Review of Ketsui Death Label: Bullet Porn Galore!

Previously when it came to shmups on the Nintendo DS, I thought the genre had the personality of a limpet mine. But the good news is that while the genre was previously populated by Nanostray (and Nanostray 2), it’s actually starting to heat up.

Renaissance?

First came the re-release of Taito’s Space Invaders in the form of Space Invaders Extreme followed by the DS version of an Xbox Live favourite, Geometry Wars: Galaxies. Treasure diminished anymore doubts that the shmup genre is not anything but dead on the DS, with the release of Bangai-O Spirits.

Now, the DS is further graced with more bullet porn with Cave’s Ketsui Death Label, and the upcoming title from Destineer, Little Red Riding Hood’s Zombie BBQ. The latter’s strange title aside, lets talk about Ketsui.

Difficulty Level

The game does sound hardcore (like anything with a title Death Label should be) and it is for a good reason: it is really really hard. The game looks like to be the DS version of the arcade game Ketsui Kizuna Jogoku Taichi but unlike its arcade predecessor where you face wave after wave of enemies, Ketsui’s levels consist only of boss battles after boss battles.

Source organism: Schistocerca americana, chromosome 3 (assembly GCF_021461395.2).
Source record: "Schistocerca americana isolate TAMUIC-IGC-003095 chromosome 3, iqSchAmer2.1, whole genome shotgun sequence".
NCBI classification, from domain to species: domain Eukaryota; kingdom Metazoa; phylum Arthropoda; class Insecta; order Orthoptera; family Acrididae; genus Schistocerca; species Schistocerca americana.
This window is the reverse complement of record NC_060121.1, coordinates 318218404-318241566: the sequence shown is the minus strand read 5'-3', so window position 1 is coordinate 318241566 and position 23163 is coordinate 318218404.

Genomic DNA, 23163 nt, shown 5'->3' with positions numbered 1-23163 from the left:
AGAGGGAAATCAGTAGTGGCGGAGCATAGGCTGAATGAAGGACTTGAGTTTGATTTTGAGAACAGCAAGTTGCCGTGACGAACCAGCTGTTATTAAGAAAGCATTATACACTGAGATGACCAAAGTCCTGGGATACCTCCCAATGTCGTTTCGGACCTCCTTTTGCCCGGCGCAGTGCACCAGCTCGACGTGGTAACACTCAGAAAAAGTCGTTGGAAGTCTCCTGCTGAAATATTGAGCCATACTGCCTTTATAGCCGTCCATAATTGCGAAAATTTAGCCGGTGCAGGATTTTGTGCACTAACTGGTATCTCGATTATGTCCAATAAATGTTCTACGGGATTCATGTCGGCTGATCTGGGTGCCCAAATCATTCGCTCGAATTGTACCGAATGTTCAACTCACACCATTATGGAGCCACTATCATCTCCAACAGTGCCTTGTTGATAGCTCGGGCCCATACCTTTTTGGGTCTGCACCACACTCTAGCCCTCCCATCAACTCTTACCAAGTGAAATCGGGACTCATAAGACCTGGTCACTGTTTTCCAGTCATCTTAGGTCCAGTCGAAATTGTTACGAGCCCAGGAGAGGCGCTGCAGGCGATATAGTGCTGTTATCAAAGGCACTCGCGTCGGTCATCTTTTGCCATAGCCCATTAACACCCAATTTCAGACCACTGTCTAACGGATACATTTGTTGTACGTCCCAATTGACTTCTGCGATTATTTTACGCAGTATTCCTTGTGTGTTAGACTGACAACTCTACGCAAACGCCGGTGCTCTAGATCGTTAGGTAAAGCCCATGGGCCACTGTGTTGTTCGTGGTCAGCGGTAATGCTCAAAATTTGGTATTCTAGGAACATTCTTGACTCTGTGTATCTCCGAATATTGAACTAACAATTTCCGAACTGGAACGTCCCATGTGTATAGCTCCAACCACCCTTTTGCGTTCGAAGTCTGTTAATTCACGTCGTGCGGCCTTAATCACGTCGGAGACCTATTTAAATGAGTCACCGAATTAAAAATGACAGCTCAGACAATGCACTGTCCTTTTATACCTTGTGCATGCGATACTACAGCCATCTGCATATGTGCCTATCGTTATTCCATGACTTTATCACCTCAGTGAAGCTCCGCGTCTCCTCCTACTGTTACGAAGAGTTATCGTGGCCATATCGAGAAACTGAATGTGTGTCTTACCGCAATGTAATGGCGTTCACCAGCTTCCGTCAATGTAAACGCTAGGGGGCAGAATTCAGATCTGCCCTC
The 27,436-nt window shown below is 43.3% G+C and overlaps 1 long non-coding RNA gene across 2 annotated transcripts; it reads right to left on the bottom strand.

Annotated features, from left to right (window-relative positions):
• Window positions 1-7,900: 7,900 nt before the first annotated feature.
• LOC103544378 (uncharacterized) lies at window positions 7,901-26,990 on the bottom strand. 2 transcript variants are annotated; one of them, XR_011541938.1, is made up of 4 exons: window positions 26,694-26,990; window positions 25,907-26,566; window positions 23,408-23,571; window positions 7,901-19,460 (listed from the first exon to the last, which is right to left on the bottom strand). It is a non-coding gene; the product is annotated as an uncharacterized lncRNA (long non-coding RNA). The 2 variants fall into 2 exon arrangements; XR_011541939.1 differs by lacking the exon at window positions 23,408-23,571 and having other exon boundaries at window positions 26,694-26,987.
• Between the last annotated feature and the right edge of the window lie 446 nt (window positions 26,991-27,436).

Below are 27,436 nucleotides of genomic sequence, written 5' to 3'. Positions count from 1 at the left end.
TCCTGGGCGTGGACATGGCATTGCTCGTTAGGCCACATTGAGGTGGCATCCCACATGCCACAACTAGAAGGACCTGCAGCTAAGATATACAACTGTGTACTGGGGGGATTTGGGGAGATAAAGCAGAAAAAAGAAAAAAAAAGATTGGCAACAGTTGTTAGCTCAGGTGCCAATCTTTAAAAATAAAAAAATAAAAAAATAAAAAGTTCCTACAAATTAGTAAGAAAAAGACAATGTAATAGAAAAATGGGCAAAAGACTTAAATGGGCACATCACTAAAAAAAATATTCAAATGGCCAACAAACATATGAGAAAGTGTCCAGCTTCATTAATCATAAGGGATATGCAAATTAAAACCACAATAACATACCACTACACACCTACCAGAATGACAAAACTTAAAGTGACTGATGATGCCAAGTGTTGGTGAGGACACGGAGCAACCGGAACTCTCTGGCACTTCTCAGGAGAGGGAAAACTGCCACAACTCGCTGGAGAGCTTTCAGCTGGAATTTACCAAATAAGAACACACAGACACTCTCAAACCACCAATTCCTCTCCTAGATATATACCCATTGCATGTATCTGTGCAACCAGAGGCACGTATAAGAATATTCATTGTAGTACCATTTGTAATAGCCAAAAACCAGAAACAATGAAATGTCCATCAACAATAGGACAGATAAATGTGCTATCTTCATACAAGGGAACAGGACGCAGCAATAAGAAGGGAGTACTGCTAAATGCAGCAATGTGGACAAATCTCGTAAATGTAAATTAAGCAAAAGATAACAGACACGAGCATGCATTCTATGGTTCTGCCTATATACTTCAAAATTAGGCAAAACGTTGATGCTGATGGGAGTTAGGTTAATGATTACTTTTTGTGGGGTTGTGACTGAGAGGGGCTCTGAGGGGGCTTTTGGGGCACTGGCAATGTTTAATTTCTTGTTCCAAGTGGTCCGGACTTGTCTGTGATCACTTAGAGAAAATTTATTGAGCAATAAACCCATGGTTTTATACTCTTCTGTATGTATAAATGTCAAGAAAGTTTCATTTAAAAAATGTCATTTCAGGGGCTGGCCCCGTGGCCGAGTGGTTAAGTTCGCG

The amount of bullet porn featured in Ketsui’s battles is astounding but despite the amount of action on screen…the game never seems to slow down!

To cope with the “bullet hell” the two ships made available to the player have relatively small hit boxes. Both come with their own set of “options” which are key in differentiating the two. The first ship, Type- A (or RED if you may) has its option firing missiles in an angled spread away from the ship whereas Type-B (or BLUE) fires its missiles straight on from the ship.

Even with all the firepower, I find myself sweating trying to avoid getting hit.

Bells and Whistles

The game features quite a lot of stuff for a shmup. There’s a training mode available and you can retrieve records on your high score and play data. There’s even a replay option that plays back your last battle.

The “Special” mode is actually some sort of chat with the developer, whereby you can find tips on how to play the game (e.g. the differences betwen Type-A and B), but do note that it is entirely in Japanese.

The Options menu is also of particular note. You can set various options such as the main display (top or bottom screen), contrast type (DS or DS Lite), key configuration, and even the sound effects (stereo, monoaural, SURROUND!).

I most certainly recommend Ketsui Death Label to any shmup fan who owns a Nintendo DS, you owe it to yourself to check it out. The game comes with a bonus DVD as well. It is currently available at Play-Asia. Click here for details.

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